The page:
SECTOR VIEW

Charting a course for cleaner oceans

Marine shipping pollution is set to fall in the coming years as new initiatives and financing make an impact.

According to the UN’s International Maritime Organization (IMO), over 80% of world trade is carried across the world’s oceans. While shipping is the most energy-efficient way to move large volumes of cargo, it is nevertheless heavily polluting, accounting for 2.3% of global CO2 emissions. Low-grade ship bunker fuel (or fuel oil) has up to 2,000 times the sulphur content of diesel fuel used in European cars. Moreover, rising emissions are anticipated: if growth continues at the current rate, emissions could be as much as 250% higher by 2050.

New rules are coming into force in 2020 to curb pollution, which will dramatically cut sulphur emissions (which cause respiratory illness and acid rain). The rules, drawn up by the IMO, ban ships from using fuel with a sulphur content higher than 0.5% (compared to 3.5% currently). Ships can continue to use high sulphur fuel if they have equipment to clean sulphur emissions. But this technology costs around €1 million to €3 million per ship and is in short supply in the run up to the deadline.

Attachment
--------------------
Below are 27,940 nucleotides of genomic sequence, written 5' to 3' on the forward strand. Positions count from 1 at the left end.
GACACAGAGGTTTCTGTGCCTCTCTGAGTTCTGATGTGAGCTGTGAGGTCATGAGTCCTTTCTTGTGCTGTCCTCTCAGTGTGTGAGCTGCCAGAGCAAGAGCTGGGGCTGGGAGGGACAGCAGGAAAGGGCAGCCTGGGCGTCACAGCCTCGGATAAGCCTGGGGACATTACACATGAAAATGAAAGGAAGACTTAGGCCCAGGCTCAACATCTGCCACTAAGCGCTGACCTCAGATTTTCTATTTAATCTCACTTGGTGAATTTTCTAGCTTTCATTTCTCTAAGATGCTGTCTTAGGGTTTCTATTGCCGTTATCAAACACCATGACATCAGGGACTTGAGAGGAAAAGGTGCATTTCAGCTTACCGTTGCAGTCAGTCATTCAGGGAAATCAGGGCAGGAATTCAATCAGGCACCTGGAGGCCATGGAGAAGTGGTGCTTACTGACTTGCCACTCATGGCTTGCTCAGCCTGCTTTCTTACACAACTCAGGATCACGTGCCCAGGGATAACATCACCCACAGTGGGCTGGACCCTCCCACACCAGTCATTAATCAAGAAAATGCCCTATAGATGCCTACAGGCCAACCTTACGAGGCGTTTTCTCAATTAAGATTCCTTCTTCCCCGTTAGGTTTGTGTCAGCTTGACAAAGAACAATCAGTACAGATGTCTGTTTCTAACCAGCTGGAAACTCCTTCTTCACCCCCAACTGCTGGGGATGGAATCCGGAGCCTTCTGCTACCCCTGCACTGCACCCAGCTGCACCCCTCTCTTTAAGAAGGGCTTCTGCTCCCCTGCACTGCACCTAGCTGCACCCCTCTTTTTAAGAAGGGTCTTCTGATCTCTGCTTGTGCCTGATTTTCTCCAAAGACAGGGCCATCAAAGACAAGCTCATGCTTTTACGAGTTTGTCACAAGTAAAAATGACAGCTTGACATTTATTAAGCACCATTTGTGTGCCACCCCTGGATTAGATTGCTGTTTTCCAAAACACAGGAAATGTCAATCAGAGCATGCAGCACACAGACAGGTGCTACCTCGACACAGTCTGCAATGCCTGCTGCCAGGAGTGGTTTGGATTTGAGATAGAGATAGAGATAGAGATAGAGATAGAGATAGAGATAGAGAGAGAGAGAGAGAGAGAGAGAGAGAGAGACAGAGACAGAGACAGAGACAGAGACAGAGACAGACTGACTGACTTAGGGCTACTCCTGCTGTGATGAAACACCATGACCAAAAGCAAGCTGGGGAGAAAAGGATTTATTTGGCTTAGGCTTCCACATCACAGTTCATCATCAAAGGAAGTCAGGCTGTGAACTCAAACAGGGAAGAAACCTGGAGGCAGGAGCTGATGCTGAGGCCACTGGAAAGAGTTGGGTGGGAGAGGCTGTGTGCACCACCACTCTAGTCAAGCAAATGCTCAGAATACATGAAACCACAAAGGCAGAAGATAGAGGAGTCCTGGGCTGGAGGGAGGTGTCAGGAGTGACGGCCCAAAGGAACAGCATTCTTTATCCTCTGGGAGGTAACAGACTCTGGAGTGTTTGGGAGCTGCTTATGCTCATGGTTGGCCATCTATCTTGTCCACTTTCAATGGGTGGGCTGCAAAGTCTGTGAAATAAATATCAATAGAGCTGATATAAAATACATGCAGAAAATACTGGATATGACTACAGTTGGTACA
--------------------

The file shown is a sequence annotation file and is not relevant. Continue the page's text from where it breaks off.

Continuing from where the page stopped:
In February, ING signed a €300 million green shipping partnership agreement with the European Investment Bank (EIB) to provide attractively priced finance to sponsors of sustainable shipping projects and investments in areas including alternative fuels (such as liquefied natural gas), hull treatment and ballast water treatment systems. The facility is available to clients with significant European interests, and can be used for green innovation projects relating to the construction of new vessels or retrofitting of existing vessels. It applies to both inland shipping and seagoing operators.

ING and the EIB will each contribute € 150 million to the facility which will be invested by ING’s shipping team over the next three years to help clients make sustainable changes to their business models on favourable terms.

“The shipping sector is a major contributor to CO2 emissions. Climate action is one of the EIB’s top priorities, and this type of financing should be seen as an incentive for ship owners to consider doing things differently,” says EIB president Werner Hoyer. “The facility was set up after numerous discussions with Dutch counterparts from the public and private sector and aims to help the shipping sector transition to a greener future.”

Isabel Fernandez, head of ING Wholesale Banking, adds: “This agreement helps us support our shipping clients in making changes to their business models by adapting for the future in an increasingly sustainable way, and supports them throughout their green journey.”

Responsible ship recycling

ING has also been involved in efforts by the banking sector to encourage responsible ship recycling. Ships pose a large social and environmental risk for the industry at the end of their lives. Working with other banks, ING is encouraging financial institutions worldwide to endorse the Responsible Ship Recycling Standards (RSRS); the initiative now has eight members worldwide.